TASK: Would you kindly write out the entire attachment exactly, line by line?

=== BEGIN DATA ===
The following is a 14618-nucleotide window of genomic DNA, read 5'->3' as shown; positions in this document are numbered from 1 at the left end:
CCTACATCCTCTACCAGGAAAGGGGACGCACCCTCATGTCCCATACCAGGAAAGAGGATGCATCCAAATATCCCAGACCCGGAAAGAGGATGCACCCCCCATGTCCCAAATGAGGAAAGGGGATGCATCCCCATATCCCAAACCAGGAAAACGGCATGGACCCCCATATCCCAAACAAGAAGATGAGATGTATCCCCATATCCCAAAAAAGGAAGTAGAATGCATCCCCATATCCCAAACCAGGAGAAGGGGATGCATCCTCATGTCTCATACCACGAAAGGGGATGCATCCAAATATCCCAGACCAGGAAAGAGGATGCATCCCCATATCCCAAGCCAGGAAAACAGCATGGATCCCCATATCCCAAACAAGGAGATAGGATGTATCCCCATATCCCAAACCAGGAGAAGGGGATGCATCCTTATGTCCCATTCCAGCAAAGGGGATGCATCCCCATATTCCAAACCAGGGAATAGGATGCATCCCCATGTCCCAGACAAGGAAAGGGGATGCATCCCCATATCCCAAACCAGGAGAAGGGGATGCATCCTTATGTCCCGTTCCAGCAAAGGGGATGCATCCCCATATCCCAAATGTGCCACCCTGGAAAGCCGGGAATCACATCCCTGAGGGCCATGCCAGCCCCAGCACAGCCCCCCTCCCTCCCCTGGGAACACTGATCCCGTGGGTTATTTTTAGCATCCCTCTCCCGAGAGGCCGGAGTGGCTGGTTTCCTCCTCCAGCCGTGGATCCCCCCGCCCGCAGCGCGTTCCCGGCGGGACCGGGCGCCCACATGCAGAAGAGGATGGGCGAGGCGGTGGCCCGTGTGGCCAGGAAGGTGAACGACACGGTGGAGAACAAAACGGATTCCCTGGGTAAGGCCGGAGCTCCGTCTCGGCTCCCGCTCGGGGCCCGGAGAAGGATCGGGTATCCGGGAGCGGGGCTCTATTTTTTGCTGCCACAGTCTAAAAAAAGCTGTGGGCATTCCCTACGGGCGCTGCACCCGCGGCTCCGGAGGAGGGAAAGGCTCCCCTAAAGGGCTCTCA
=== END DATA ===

The following is a 14618-nucleotide window of genomic DNA, read 5'->3' as shown; positions in this document are numbered from 1 at the left end:
CCTACATCCTCTACCAGGAAAGGGGACGCACCCTCATGTCCCATACCAGGAAAGAGGATGCATCCAAATATCCCAGACCCGGAAAGAGGATGCACCCCCCATGTCCCAAATGAGGAAAGGGGATGCATCCCCATATCCCAAACCAGGAAAACGGCATGGACCCCCATATCCCAAACAAGAAGATGAGATGTATCCCCATATCCCAAAAAAGGAAGTAGAATGCATCCCCATATCCCAAACCAGGAGAAGGGGATGCATCCTCATGTCTCATACCACGAAAGGGGATGCATCCAAATATCCCAGACCAGGAAAGAGGATGCATCCCCATATCCCAAGCCAGGAAAACAGCATGGATCCCCATATCCCAAACAAGGAGATAGGATGTATCCCCATATCCCAAACCAGGAGAAGGGGATGCATCCTTATGTCCCATTCCAGCAAAGGGGATGCATCCCCATATTCCAAACCAGGGAATAGGATGCATCCCCATGTCCCAGACAAGGAAAGGGGATGCATCCCCATATCCCAAACCAGGAGAAGGGGATGCATCCTTATGTCCCGTTCCAGCAAAGGGGATGCATCCCCATATCCCAAATGTGCCACCCTGGAAAGCCGGGAATCACATCCCTGAGGGCCATGCCAGCCCCAGCACAGCCCCCCTCCCTCCCCTGGGAACACTGATCCCGTGGGTTATTTTTAGCATCCCTCTCCCGAGAGGCCGGAGTGGCTGGTTTCCTCCTCCAGCCGTGGATCCCCCCGCCCGCAGCGCGTTCCCGGCGGGACCGGGCGCCCACATGCAGAAGAGGATGGGCGAGGCGGTGGCCCGTGTGGCCAGGAAGGTGAACGACACGGTGGAGAACAAAACGGATTCCCTGGGTAAGGCCGGAGCTCCGTCTCGGCTCCCGCTCGGGGCCCGGAGAAGGATCGGGTATCCGGGAGCGGGGCTCTATTTTTTGCTGCCACAGTCTAAAAAAAGCTGTGGGCATTCCCTACGGGCGCTGCACCCGCGGCTCCGGAGGAGGGAAAGGCTCCCCTAAAGGGCTCTCA